Mercy Ships Chef Feeds Souls

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Mercy Ships operates the world’s largest non-governmental hospital ship. Of the crew of 450 volunteers, on average, 60% are women. Mercy Ships salutes its talented female crew on International Women’s Day.

Lead Chef Rachel Bethke prepares food for a ‘Thank You Reception’ at the close of the 2010 Field Service in Togo, West Africa.

I love the way cooking and food bring people together world-wide, regardless of culture or background.

Mercy Ships, a global charity serving the forgotten poor, is privileged to have highly skilled women volunteering onboard its hospital ship in various positions – nurses, surgeons, technicians, writers and other vital roles. This year on International Women’s Day, Mercy Ships takes the opportunity to acknowledge a volunteer whose job with Mercy Ships is absolutely essential, but is not always properly recognized. Los Angeles gourmet chef-turned-volunteer Rachel Bethke ensures that the crew of the Africa Mercy never goes hungry.

For the past nine months, the twenty-three-year-old has served with Mercy Ships onboard its hospital ship in West Africa. Her days are spent planning, prepping and cooking meals for almost 500 people.

“It’s hard work,” Bethke says. “It demands long hours. I never knew the steps involved in planning to feed this many people. It’s a pretty impressive operation.” Along with Head Chef Jesse Mitchell, Bethke directs sous chefs and manages the timing of cooking so the food is hot and ready to be served when masses of hungry nurses, doctors, engineers, deck hands and support staff line up in the dining hall.

Growing up, however, Bethke did not have aspirations of becoming a chef. “In fact,” the Minnesota native muses, “I always wanted to be a writer! But God had other plans.” After a short stint in journalism school, Bethke enrolled in Le Cordon Bleu College of Culinary Arts in Pasadena, California.

“I love the way cooking and food bring people together world-wide, regardless of culture or background.” After graduation, Rachel worked at the upscale restaurant, Reservoir, in Los Angeles, where her culinary skills were put to the test. The experience was amazing, but the high-stress, high-heat environment left Rachel drained at the end of the day. Cooking was her passion, but working in a kitchen in L.A. was not satisfying her soul.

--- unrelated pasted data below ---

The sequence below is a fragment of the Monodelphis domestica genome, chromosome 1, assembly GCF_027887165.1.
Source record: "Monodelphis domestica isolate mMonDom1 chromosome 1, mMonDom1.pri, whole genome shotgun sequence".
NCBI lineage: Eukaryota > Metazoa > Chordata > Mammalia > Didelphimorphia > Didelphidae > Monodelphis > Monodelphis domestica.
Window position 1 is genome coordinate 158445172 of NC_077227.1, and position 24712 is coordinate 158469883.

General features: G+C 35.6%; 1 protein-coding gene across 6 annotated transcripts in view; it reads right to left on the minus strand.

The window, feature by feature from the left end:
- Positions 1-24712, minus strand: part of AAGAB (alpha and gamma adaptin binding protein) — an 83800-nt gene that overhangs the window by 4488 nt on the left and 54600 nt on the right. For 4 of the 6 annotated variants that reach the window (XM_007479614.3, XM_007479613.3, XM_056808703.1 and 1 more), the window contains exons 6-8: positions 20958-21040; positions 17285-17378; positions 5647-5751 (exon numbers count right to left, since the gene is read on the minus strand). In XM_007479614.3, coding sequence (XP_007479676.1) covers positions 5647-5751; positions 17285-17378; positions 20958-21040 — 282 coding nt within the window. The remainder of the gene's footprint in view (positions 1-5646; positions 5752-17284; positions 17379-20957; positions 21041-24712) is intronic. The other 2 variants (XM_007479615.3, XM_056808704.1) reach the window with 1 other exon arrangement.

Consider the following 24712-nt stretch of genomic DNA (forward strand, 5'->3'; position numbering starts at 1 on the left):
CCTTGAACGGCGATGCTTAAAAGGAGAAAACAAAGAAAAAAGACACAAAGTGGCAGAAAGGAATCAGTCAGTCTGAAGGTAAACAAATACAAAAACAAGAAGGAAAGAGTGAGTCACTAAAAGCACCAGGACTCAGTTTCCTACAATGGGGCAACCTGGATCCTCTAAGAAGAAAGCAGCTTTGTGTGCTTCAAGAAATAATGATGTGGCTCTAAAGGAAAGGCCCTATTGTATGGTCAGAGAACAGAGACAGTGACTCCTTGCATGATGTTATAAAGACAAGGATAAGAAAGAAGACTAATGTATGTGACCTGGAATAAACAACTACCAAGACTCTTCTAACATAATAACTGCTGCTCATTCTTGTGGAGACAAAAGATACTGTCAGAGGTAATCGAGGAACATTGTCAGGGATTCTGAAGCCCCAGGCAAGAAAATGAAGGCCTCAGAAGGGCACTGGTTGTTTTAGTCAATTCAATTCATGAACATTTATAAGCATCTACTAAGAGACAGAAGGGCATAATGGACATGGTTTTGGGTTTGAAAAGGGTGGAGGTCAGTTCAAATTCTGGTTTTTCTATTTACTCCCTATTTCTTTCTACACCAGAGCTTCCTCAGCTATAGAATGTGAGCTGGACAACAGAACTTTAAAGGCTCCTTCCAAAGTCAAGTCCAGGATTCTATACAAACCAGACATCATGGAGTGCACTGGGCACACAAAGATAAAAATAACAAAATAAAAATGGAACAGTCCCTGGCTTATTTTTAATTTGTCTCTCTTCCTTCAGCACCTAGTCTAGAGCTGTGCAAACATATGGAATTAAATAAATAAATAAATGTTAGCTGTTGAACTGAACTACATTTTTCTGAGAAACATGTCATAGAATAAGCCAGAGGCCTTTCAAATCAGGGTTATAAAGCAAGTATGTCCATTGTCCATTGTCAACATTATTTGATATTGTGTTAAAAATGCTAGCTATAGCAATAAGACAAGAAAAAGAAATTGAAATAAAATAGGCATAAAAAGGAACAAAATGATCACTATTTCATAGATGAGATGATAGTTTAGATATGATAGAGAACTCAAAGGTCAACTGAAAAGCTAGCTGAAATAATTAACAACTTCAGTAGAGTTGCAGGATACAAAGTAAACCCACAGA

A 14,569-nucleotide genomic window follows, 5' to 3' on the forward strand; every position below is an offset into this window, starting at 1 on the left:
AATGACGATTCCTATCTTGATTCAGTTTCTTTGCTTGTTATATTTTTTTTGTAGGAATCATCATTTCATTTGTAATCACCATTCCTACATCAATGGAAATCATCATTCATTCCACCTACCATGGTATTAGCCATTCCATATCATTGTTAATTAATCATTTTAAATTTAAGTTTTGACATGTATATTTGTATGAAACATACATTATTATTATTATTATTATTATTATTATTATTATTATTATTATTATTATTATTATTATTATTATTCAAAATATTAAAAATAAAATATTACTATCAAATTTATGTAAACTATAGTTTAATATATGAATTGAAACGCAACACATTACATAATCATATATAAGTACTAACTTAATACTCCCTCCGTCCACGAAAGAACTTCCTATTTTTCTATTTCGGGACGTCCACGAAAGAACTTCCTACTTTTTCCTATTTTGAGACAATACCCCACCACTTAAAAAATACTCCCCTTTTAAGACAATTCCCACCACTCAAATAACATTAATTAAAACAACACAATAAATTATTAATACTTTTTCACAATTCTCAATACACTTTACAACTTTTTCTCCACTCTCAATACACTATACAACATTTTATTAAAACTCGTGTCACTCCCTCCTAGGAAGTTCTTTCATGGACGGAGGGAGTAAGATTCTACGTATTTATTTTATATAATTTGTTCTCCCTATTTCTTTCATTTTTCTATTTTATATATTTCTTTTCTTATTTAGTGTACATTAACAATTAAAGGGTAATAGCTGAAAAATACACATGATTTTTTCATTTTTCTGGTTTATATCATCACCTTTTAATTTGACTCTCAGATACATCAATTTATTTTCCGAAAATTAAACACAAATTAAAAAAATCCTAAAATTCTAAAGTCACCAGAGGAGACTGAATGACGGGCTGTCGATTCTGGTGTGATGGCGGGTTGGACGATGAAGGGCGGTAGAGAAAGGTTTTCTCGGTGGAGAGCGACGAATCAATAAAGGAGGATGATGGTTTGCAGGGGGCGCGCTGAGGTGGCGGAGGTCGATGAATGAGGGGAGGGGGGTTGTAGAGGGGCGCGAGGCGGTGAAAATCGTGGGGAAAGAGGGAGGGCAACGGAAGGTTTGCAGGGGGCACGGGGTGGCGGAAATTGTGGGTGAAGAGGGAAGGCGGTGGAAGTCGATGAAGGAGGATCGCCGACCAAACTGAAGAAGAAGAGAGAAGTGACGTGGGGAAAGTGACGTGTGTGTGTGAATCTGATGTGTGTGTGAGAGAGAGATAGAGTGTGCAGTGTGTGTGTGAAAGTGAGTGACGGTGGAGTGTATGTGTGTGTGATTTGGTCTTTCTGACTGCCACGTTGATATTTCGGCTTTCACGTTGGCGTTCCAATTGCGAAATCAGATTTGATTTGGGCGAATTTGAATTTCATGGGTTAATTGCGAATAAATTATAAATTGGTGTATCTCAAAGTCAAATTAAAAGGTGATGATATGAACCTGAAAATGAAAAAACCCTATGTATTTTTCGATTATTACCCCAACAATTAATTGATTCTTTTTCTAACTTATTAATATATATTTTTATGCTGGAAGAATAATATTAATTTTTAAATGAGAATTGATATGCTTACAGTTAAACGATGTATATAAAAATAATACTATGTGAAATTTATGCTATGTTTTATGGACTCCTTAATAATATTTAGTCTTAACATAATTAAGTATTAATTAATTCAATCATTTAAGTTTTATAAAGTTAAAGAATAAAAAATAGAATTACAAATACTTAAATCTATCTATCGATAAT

Then Rachel’s brother told her about Mercy Ships, and the concept of a floating hospital immediately piqued her interest. She checked the website and saw a position open for a cook. Instantly, she decided to apply.

Today, Bethke has completed nine months of service with Mercy Ships. After a brief trip visiting family and friends in the U.S., she will meet up with the ship in Sierra Leone for twelve more months of service.

“Working in the Galley onboard is very different from a restaurant environment in the states. My team is from all over the world,” Bethke says. “There are cultural boundaries – including language challenges – that are hard to navigate.” But at the end of the day, her soul is filled with joy because she is doing her part to benefit a cause greater than herself.

Mercy Ships is a global leader in using hospital ships to deliver free world-class health care and community development services to the world's forgotten poor. The organization brings hope and healing by mobilizing people and resources worldwide, and serves people without regard for race, gender, or religion. In 2010, Mercy Ships impacted over 450,000 lives in Africa.

Bethke believes that the mission of Mercy Ships aligns with her personal values. It’s a perfect fit for the organization and for the young chef.

ABOUT INTERNATIONAL WOMENS DAY: International Women's Day, observed on March 8, is a global day celebrating the economic, political and social achievements of women past, present and future. The 2011 theme of International Women’s Day is: Equal access to education, training and science and technology: Pathway to decent work for women

ABOUT MERCY SHIPS: Mercy Ships uses hospital ships to deliver free, world-class health care services, capacity building and sustainable development to those without access in the developing world. Founded in 1978 by Don and Deyon Stephens, Mercy Ships has worked in more than 70 countries providing services valued at more than $834 million, impacting more than 2.9 million direct beneficiaries. Each year Mercy Ships has over 1,200 volunteers from over 40 nations. Professionals including surgeons, dentists, nurses, health care trainers, teachers, cooks, seamen, engineers, and agriculturalists donate their time and skills to the effort. Mercy Ships seeks to become the face of love in action, bringing hope and healing to the poor. For more information click on

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Hi-res photos and general Mercy Ships video footage are available upon request.

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Claire Bufe
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